Does Telemedicine Work ?
The term Telemedicine has been used to describe a vast array of clinical interventions delivered “at a distance”. Other terms such as telehealth, m-health, e-health or virtual care are also used. While they all rely on technology to facilitate the “caring for health” process the terms are not synonymous.
Some now use the term Telemedicine to describe direct to consumer virtual physician visits facilitated by web sites, mobile apps, video links, email and chat. Telemedicine in fact has been around for decades and traditionally has been associated with accessing physician specialists either directly by patients or facilitated by a general practitioner or registered nurse at a distance supported by expensive video conferencing services, medical devices (sphygmomanometer, stethoscope, otoscope etc.) and broadband telecommunications networks.
The ubiquity of broadband internet, improved internet applications and PC or mobile based video has levelled the playing field making it possible for any patient, anywhere to reach and receive support from just about any type of healthcare provider over the network and device of their collective choice.
Where I work, Sykes Assistance Services Corporation (SYKES), we have been supporting people across many different communications channels for over 20 years. Starting with registered nurses in call centres and now utilizing nurses, coaches and other providers on the phone, over the internet or via email, video or mobile device we have helped over 16 million people to navigate the healthcare system.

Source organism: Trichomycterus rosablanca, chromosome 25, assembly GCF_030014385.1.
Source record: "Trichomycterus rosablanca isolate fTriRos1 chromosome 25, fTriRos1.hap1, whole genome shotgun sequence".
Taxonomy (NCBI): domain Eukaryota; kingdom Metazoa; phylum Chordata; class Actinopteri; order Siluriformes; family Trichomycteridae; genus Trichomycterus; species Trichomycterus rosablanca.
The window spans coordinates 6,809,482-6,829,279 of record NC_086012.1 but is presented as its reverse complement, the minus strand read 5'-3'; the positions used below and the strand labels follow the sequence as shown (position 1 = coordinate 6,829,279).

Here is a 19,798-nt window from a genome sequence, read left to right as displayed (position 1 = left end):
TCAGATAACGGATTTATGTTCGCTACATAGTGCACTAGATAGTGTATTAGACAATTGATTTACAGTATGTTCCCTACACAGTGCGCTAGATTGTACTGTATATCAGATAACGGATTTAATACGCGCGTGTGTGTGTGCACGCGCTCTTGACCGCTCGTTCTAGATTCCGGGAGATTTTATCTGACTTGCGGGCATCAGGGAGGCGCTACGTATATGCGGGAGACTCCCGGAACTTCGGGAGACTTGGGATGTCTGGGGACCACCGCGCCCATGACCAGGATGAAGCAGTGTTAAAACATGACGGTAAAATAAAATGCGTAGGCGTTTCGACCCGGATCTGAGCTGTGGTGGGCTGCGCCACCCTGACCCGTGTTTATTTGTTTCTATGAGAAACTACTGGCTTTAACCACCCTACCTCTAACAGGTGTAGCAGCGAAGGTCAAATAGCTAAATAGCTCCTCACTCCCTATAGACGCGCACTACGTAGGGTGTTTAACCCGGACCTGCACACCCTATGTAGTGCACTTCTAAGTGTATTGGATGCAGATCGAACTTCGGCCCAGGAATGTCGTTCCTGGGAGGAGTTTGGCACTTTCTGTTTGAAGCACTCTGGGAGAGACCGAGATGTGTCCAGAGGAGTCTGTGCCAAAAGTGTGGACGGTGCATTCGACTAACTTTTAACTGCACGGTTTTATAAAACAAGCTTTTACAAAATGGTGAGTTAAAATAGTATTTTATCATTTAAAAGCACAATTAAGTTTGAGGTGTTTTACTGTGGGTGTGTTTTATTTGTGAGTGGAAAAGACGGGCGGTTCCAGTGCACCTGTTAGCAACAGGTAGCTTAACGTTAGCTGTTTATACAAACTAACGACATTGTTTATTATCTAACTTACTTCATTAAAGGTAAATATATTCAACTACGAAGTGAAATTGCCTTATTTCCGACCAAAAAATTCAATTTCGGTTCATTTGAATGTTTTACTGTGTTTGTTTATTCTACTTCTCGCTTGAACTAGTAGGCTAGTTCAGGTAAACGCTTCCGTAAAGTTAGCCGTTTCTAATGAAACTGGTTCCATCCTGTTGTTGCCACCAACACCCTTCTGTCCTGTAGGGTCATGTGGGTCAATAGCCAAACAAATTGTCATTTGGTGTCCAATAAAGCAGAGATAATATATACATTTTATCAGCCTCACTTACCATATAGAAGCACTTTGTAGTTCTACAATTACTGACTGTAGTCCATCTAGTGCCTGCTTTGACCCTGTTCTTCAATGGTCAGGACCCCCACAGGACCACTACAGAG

The evidence does support the claim that telemedicine improves patient access, reduces unnecessary visits to physicians’ offices and hospitals and improves the satisfaction of providers and users alike. In specific use cases telemedicine interventions have proven to be a significant beneficial clinical adjunct to standard care. For example the research on the remote monitoring and support of patients with heart failure has shown that it can dramatically reduce readmission to hospital and improve other patient outcomes.  From a straight forward dollars and cents perspective the total cost to a payer of a virtual visit to a physician or registered nurse is far less than a face to face encounter especially if that visit takes place in an emergency department.  It can also be noted that virtual care , either self-care using a mobile app or web site or virtual visits to a physician or a nurse can take place any time of day or night from the comfort of the user’s home. This kind of access just cannot be replicated in bricks and mortar healthcare. Finally and probably the most significant benefit of virtual care is its ability to scale. By providing multiple channels and interventions that follow the principles of “just in time” and “just enough” a health system can support the vast majority of a population’s healthcare needs as that demand ebbs and flows over time. The marginal cost of virtual care is infinitesimal compared to that of face to face encounters.
Risks, Issues and Opportunities